At some point, we were going to see an ideological stand-off over electricity, but to put the current Labour/Green vs National stoush into perspective requires a dispassionate examination of everything involved: money, energy, and growth.
As good a place to start as any, would be a lecture given at Otago University a couple of years back by old Labourite David Caygill, wearing his Chair of the Electricity Commission hat.
In answer to the inevitable “why do our power-prices always go up?”, he replied 'Well, every time new generation is required, the cheapest of the available options is usually chosen. This means that each new one is more expensive than the last, and it has to be paid for”.
I challenged him, that his 'more expensive', actually meant 'takes more energy', but he didn't get what I was driving at.
We always pick the lowest-hanging fruit first, a sequence which applies to all activities, and all energy sources; the best dam sites, the best transmission options, the sweetest oil, blackest coal, windiest hill, sunniest site.
It follows that each subsequent choice will be of lesser quality – which has traditionally meant it will 'cost more'.
With energy, the way we measure this regressive process is by monitoring EROEI; Energy Return on Energy Invested.
It takes a certain level of EROEI to maintain our current level of activity, and as we descend towards (and through) that point, things go from 'easy', to 'harder', to 'too hard'.
Given that no work happens without energy being used, this tells us that physical growth – as opposed to piling up digital dollars – is limited.
At some point, the next-best option will be rated 'not worth doing'. More accurately; not worth doing at any price.
If you are down to needing a kilowatt of power to generate and transmit a kilowatt of power, or a barrel of oil to produce a barrel of oil – an EROEI of 1:1 = it won't happen. No amount of investment will alter that fact, although the funding of research may delay it's arrival. Clearly, at that no-energy-return point, 'price signals' cease to have any meaning at all.
The current 'debate', being played-out under ideological rules on a historical fiscal field, misses EROEI completely.
Competition, of course, happens physically as well as fiscally. In a zero-sum game, the choice to become a shareholder is the choice to advance yourself at the expense of someone else. The altruistic approach – the Labour-Green one – is to share it around more equitably. Both ideologies blame something other than the cherry-picking, ultimately based on EROEI, for the 'increasing price' of energy.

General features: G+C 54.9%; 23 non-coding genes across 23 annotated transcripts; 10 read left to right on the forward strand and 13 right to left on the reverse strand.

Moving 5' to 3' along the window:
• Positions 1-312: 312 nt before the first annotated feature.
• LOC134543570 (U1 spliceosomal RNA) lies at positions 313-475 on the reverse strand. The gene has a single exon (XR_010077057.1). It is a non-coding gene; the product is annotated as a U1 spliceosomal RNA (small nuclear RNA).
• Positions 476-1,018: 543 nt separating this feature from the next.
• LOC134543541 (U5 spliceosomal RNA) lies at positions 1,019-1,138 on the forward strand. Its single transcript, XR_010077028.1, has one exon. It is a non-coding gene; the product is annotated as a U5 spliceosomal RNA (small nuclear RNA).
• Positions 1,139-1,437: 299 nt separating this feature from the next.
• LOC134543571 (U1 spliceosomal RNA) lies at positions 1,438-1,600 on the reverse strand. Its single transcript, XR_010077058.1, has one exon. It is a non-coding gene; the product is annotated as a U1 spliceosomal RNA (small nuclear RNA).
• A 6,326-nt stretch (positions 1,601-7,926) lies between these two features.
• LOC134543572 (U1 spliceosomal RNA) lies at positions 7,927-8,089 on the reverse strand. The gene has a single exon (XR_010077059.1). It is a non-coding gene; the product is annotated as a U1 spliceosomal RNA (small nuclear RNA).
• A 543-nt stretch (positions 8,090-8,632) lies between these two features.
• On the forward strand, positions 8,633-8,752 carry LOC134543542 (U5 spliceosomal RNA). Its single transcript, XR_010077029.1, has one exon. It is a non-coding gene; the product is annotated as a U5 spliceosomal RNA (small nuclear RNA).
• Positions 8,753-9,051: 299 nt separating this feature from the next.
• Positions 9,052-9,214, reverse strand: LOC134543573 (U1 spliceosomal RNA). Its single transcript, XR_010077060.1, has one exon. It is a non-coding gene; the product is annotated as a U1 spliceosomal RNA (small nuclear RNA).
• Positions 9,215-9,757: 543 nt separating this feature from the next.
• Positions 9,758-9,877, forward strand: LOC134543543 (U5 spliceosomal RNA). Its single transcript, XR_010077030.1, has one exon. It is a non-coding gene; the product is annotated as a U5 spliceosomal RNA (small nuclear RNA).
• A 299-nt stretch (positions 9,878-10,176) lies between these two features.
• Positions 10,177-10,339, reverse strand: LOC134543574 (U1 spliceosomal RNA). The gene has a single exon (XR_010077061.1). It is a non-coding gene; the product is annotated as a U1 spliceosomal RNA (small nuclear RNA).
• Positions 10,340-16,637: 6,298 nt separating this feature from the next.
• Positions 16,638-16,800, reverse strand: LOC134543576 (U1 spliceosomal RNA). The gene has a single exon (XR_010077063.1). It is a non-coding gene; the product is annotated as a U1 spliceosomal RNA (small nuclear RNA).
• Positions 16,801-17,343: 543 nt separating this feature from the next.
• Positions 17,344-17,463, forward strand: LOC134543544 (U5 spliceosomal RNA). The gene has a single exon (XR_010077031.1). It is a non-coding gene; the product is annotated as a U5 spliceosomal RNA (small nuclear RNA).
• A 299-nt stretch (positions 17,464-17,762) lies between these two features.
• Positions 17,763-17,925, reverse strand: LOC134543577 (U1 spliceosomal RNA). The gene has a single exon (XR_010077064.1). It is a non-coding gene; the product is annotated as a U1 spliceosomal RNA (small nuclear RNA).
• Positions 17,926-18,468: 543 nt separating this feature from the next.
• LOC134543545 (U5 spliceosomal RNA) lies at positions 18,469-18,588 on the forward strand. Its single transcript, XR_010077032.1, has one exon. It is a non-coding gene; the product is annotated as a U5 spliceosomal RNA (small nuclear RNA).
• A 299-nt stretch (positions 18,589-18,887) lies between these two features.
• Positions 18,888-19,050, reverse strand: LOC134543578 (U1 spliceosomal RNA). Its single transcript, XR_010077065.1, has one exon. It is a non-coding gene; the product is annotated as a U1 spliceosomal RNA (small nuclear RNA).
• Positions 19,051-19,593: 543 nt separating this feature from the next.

Both are wrong, and until we have leaders who understand this, we will continue to miss the main event.
The real story is that we are competing – Left, Right and globally, by bidding or warfare – for a dwindling supply of good-quality energy.
Money seems to be mentioned in every sentence of this debate, yet remains totally unquestioned. If you could become unlimitedly wealthy without raiding the physical world, we would have no need to water-down the RMA, fish unsustainably, avoid sequestering carbon, intensify dairying, mine Conservation land, frack, deep-sea drill, sprawl urbanly – all of which we are doing.
Accepting, then, that a physical-growth-based (energy-growth-requiring, in other words) system is doomed to stop growing at some point, and that our current growth-based fiscal system requires that physical growth to back it, then we can assume that the fiscal system will be in trouble. For instance; if the 'money' you expect to earn in the future requires the future availability of energy, and good-quality energy at that, how will it be earned if the energy is unavailable?
At what point will the absence of 'investment capital' actually represent a lack of energy – a lack of grunt – to do anything?
We need to frame this debate, then, in more than monetary terms.
Electricity is a competitor in the energy field, but in our case, it is largely renewable; the existing EROEI of – say- the Clyde dam, doesn't alter much over time. Fossil energy sources, being non-renewable, will be cherry-picked down to a point where even though it is less convenient to cart around a back-seat full of batteries, we will attempt to do so. Then trucks? Tractors? The returns from going down that road – surprise, surprise – will diminish with time too; we'll be cherry-picking the best first, as always.
Where to from here?
Firstly, efficiencies. Sure, we'll initially pick the low-hanging fruit there too, and it will require more and more effort for less and less return over time.
But we haven't scratched the surface, efficiency-wise, and one of the reasons is that we have been undervaluing the resource. Show me the politician telling you that!
We simply leave the lights on, the heating on, the TV on standby; without equating our actions with the fact that we are lowering the level in a dam somewhere, to no good purpose.
When more-than-averagely enlightened politicians suggest legislating for efficiency, we bleat 'Nanny State'.
We vote for whoever promises us our electricity cheaper, even as we waste it.
In the ultimate of ironies, if it was more 'expensive', we might use it less casually.
Primarily, though, this is neither a fiscal nor an ideological issue, it is an energy one.
How about we have the energy debate first, before we haggle over who gets what?
It matters little where you place the cart, if the horse is missing.
Murray Grimwood says he is "a Columnist, and a Generalist specialising in energy efficiencies". He comments on this website as Powerdownkiwi. You can find out more about him here ».